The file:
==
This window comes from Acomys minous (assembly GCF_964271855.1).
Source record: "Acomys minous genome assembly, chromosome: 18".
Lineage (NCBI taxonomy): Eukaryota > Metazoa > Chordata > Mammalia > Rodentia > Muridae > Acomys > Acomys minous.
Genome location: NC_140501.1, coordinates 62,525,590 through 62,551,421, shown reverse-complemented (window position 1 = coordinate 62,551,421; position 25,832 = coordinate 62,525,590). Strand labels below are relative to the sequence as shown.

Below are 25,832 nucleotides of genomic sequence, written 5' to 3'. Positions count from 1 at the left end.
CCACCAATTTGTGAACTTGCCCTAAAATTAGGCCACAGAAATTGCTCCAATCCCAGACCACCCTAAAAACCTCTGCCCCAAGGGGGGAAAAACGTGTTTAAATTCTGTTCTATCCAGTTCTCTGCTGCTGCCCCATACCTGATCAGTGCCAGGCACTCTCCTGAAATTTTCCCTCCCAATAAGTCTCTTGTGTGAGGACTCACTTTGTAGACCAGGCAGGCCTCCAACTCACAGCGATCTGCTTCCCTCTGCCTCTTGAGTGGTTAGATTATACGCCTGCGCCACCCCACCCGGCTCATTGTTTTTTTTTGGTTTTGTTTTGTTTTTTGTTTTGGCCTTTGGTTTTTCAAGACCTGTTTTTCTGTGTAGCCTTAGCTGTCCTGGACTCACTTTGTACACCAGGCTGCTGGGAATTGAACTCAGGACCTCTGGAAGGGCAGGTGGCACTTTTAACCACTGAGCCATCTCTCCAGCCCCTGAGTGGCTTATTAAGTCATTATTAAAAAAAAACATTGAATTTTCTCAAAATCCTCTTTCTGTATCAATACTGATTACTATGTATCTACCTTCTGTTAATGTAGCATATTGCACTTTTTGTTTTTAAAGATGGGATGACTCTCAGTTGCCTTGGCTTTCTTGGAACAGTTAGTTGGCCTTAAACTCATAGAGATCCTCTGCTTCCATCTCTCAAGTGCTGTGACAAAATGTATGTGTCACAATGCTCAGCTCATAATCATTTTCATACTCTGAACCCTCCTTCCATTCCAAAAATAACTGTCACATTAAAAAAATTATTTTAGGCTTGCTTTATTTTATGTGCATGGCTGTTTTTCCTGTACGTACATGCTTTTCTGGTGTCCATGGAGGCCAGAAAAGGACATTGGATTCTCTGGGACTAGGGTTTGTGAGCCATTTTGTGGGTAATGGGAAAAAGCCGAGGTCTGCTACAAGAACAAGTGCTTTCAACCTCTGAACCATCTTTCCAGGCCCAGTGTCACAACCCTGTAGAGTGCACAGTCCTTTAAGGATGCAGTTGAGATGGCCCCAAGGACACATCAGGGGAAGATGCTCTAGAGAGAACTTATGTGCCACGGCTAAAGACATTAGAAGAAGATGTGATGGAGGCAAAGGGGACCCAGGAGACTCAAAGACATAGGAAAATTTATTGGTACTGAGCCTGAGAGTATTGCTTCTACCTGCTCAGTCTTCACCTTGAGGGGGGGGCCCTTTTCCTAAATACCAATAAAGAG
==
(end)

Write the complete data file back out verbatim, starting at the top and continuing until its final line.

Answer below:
This window comes from Acomys minous (assembly GCF_964271855.1).
Source record: "Acomys minous genome assembly, chromosome: 18".
Lineage (NCBI taxonomy): Eukaryota > Metazoa > Chordata > Mammalia > Rodentia > Muridae > Acomys > Acomys minous.
Genome location: NC_140501.1, coordinates 62,525,590 through 62,551,421, shown reverse-complemented (window position 1 = coordinate 62,551,421; position 25,832 = coordinate 62,525,590). Strand labels below are relative to the sequence as shown.

Below are 25,832 nucleotides of genomic sequence, written 5' to 3'. Positions count from 1 at the left end.
CCACCAATTTGTGAACTTGCCCTAAAATTAGGCCACAGAAATTGCTCCAATCCCAGACCACCCTAAAAACCTCTGCCCCAAGGGGGGAAAAACGTGTTTAAATTCTGTTCTATCCAGTTCTCTGCTGCTGCCCCATACCTGATCAGTGCCAGGCACTCTCCTGAAATTTTCCCTCCCAATAAGTCTCTTGTGTGAGGACTCACTTTGTAGACCAGGCAGGCCTCCAACTCACAGCGATCTGCTTCCCTCTGCCTCTTGAGTGGTTAGATTATACGCCTGCGCCACCCCACCCGGCTCATTGTTTTTTTTTGGTTTTGTTTTGTTTTTTGTTTTGGCCTTTGGTTTTTCAAGACCTGTTTTTCTGTGTAGCCTTAGCTGTCCTGGACTCACTTTGTACACCAGGCTGCTGGGAATTGAACTCAGGACCTCTGGAAGGGCAGGTGGCACTTTTAACCACTGAGCCATCTCTCCAGCCCCTGAGTGGCTTATTAAGTCATTATTAAAAAAAAACATTGAATTTTCTCAAAATCCTCTTTCTGTATCAATACTGATTACTATGTATCTACCTTCTGTTAATGTAGCATATTGCACTTTTTGTTTTTAAAGATGGGATGACTCTCAGTTGCCTTGGCTTTCTTGGAACAGTTAGTTGGCCTTAAACTCATAGAGATCCTCTGCTTCCATCTCTCAAGTGCTGTGACAAAATGTATGTGTCACAATGCTCAGCTCATAATCATTTTCATACTCTGAACCCTCCTTCCATTCCAAAAATAACTGTCACATTAAAAAAATTATTTTAGGCTTGCTTTATTTTATGTGCATGGCTGTTTTTCCTGTACGTACATGCTTTTCTGGTGTCCATGGAGGCCAGAAAAGGACATTGGATTCTCTGGGACTAGGGTTTGTGAGCCATTTTGTGGGTAATGGGAAAAAGCCGAGGTCTGCTACAAGAACAAGTGCTTTCAACCTCTGAACCATCTTTCCAGGCCCAGTGTCACAACCCTGTAGAGTGCACAGTCCTTTAAGGATGCAGTTGAGATGGCCCCAAGGACACATCAGGGGAAGATGCTCTAGAGAGAACTTATGTGCCACGGCTAAAGACATTAGAAGAAGATGTGATGGAGGCAAAGGGGACCCAGGAGACTCAAAGACATAGGAAAATTTATTGGTACTGAGCCTGAGAGTATTGCTTCTACCTGCTCAGTCTTCACCTTGAGGGGGGGGCCCTTTTCCTAAATACCAATAAAGAG